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Final rule near on PPE provided by employer
Occ health urges prevention before equipment
A Department of Labor rule that would require employers to pay for certain personal protection equipment (PPE) will become a final Occupational Safety and Health Administration (OSHA) rule by November.
The rule proposed 10 years ago has been needed to clarify who will supply necessary safety equipment to workers in industries that put them at different worksites, according to Susan Randolph, MSN, RN, COHN-S, FAAOHN, clinical instructor of occupational health nursing at the University of North Carolina at Chapel Hill and past president of the American Association of Occupational Health Nursing (AAOHN).
Randolph explains that whereas workers who are at a fixed site generally have PPE supplied by their employers, people who move from site to site often are expected to provide their own PPE. They, along with workers in the meatpacking, poultry, and construction industries and groups that are historically most vulnerable to injury, such as low-wage and immigrant workers, are expected to especially benefit from the rule.
Debate over who would pay for the equipment and what equipment would fall under the rule resulted in the rule languishing for 10 years after it was first announced by OSHA in 1997. "If an employee works for several different companies, and if I am employer number one, do I want to pay for equipment that that employee is going to use at employer number two? I can see how that would be a sticking point," Randolph concedes.
Of equal concern to occupational health nurses, she says, would be establishing how the PPE — regardless of who is paying for it — is monitored for wear and proper use. "If there is the expectation that the employee is going to bring his or her own PPE, who is making sure it's an appropriate PPE? That's the whole piece — making sure it's appropriate, to protect against the hazard, and that it's being maintained," she adds. "Someone needs to be making sure that equipment is in good shape, that it's being used correctly, and that it's being inspected."
Lawsuit forced OSHA action
The announcement that OSHA would finalize the PPE rule came just weeks after the AFL-CIO and the United Food and Commercial Workers unions filed suit against the Department of Labor for failing to finalize the rule. The U.S. Court of Appeals for the District of Columbia ordered the Bush administration in February to respond to the suit within 30 days. Instead, Labor Secretary Elaine Chao asked the court to postpone acting on the suit and announced the rule would be made final no later than November.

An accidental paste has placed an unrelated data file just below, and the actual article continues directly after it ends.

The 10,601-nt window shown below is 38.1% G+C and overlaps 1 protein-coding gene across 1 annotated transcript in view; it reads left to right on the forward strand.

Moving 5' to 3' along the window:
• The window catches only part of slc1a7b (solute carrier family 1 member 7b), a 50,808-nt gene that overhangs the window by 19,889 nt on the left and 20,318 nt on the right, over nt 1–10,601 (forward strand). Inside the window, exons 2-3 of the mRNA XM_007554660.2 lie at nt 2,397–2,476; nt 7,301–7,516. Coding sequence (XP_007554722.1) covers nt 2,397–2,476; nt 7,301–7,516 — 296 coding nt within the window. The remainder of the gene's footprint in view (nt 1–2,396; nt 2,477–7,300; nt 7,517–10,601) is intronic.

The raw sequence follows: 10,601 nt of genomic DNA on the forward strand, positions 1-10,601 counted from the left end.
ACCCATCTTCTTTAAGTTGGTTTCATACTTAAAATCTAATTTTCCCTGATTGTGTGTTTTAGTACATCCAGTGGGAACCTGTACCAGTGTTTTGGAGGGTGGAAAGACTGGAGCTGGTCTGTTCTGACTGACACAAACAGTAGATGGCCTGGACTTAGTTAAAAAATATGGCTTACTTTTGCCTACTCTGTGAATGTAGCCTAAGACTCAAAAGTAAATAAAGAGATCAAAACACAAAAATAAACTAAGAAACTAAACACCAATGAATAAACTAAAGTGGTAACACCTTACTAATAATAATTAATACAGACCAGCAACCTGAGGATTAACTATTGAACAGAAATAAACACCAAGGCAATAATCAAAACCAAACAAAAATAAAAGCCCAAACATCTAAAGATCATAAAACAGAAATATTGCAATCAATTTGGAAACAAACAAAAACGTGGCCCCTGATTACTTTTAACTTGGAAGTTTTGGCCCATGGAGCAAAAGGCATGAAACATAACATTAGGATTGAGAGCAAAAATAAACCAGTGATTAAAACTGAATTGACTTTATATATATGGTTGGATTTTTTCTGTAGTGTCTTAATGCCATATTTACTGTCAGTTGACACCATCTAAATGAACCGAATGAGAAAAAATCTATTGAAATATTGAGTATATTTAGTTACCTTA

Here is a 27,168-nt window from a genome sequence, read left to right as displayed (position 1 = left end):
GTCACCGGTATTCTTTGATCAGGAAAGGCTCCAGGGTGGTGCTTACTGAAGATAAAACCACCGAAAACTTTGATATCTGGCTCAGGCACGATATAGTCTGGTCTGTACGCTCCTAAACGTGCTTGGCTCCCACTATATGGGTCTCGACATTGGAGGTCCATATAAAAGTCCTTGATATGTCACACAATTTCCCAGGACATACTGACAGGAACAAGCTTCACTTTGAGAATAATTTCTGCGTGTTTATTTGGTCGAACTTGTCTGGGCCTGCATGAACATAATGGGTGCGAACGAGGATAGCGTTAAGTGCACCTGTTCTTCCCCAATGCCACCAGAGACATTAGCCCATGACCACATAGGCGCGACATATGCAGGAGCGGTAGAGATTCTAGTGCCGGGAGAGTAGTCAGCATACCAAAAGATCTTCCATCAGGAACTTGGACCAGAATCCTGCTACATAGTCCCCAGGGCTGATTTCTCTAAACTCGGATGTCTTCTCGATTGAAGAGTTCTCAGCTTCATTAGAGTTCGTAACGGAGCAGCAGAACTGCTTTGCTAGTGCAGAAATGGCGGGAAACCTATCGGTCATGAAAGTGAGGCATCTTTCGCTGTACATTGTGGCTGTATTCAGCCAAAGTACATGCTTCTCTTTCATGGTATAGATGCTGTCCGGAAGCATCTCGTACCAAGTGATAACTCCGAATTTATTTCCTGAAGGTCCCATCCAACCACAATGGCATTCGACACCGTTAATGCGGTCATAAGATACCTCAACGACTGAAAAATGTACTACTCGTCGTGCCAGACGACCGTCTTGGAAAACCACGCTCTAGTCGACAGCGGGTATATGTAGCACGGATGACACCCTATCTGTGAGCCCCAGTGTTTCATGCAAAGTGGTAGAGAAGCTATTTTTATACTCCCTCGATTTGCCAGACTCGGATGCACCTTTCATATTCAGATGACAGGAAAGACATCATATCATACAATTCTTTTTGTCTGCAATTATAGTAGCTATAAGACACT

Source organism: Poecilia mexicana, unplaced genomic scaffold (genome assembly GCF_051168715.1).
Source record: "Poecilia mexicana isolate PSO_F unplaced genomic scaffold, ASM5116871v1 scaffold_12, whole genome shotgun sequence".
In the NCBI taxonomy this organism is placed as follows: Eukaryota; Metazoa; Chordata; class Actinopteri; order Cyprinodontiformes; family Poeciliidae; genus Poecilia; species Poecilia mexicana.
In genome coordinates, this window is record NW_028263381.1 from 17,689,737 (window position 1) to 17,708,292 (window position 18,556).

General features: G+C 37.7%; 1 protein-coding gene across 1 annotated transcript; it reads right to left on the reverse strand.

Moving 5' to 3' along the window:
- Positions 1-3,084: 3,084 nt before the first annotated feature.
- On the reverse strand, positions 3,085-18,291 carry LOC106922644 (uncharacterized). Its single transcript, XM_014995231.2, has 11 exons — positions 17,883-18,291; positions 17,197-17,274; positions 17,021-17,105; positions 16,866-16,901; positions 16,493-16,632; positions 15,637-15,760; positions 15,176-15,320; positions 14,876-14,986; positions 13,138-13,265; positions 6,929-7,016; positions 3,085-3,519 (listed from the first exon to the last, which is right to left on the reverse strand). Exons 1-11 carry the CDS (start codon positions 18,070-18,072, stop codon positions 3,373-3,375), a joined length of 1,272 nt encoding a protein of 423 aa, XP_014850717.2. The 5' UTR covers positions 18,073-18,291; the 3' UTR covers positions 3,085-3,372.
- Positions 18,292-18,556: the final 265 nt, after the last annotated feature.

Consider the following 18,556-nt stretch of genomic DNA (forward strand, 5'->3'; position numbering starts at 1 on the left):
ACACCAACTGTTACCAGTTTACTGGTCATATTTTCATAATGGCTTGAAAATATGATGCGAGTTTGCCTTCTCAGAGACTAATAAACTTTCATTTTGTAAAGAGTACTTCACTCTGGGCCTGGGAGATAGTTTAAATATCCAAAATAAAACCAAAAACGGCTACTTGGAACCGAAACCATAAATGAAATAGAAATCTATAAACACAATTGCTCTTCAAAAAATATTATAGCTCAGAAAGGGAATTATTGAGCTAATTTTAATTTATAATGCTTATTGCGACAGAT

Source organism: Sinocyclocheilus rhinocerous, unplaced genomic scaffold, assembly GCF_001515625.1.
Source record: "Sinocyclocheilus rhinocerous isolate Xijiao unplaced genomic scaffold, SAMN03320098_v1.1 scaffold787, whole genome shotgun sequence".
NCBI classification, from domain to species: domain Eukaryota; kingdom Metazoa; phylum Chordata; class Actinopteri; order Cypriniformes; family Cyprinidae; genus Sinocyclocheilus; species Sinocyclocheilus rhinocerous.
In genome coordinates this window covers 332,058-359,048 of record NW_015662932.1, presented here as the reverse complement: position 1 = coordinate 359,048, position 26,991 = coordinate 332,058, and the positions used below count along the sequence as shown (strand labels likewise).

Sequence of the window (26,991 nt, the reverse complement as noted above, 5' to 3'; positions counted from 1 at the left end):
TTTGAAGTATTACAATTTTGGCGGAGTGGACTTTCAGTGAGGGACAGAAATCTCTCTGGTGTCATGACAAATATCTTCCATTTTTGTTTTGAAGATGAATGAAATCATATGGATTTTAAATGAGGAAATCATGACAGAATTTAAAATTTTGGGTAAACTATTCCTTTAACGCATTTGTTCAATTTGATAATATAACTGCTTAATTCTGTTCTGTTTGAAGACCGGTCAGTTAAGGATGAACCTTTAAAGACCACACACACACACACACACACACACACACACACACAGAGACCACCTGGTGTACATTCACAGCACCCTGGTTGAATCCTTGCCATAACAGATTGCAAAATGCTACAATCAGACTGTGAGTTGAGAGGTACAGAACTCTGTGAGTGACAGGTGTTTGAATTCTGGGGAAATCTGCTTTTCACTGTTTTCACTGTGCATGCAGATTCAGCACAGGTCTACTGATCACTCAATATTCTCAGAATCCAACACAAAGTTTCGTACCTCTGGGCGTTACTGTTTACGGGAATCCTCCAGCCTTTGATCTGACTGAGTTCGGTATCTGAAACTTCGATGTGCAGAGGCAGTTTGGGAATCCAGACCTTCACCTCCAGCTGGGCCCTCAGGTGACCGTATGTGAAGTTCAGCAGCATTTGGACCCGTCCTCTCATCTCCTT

"This rulemaking has taken far too long," said AFL-CIO President John Sweeney in a prepared statement. PPE included in the rule as being covered by employers include respirators, chemical-resistant clothing, metal mesh gloves, lifelines, lanyards, safety glasses, and face shields — all important safety equipment, Randolph agrees, but to an occupational health nurse, PPE should be workers' last line of defense against injury and exposure.
AAOHN provided input during the comment period after OSHA proposed the rule in 1999, in which it supported the rule requiring employers to provide PPE, but Randolph expressed concern that PPE might lead to less emphasis on prevention. "The need for PPE is identified based on the hazard, but ideally you minimize the hazard through other means and use the PPE as a last resort," she says. "You want to engineer out the hazards and eliminate them, so you're eliminating the need for an employee to do something like wear PPE."
That's not always possible, Randolph concedes. "So sometimes PPE is required to protect the worker from hazards, and in that case, to protect the worker, the company should provide it," she says. "And a lot of [data on when and where PPE is required] is specified in standards — respiratory, hearing, and pathogen standards that set out what is needed to protect employees from getting injured or hurt doing the job."
For every job there needs to be a hazard assessment, Randolph points out, and PPE matched to the hazards identified. "Along with that there has to be [provisions for] care and maintenance of the PPE, education for employees about why they have to wear it and how to wear it correctly," she adds. "There needs to be observation, whether it's the occupational health nurse doing walkthroughs or a supervisor checking to make sure that if people aren't doing what they are supposed to [to protect themselves], that they are reminded."
[Editor's note: To read the proposed Occupational Safety and Health Administration (OSHA) rule on employer provided personal protective equipment, go to www.osha.gov. At A-Z Site Index, click on "P," then on "Personal Protective Equipment (PPE)." Click "What OSHA Standards Apply?" Under "Federal Registers," Click on "Employer Payment for Personal Protective Equipment. Notice 69:41221-41225, (2004, July 8)"]
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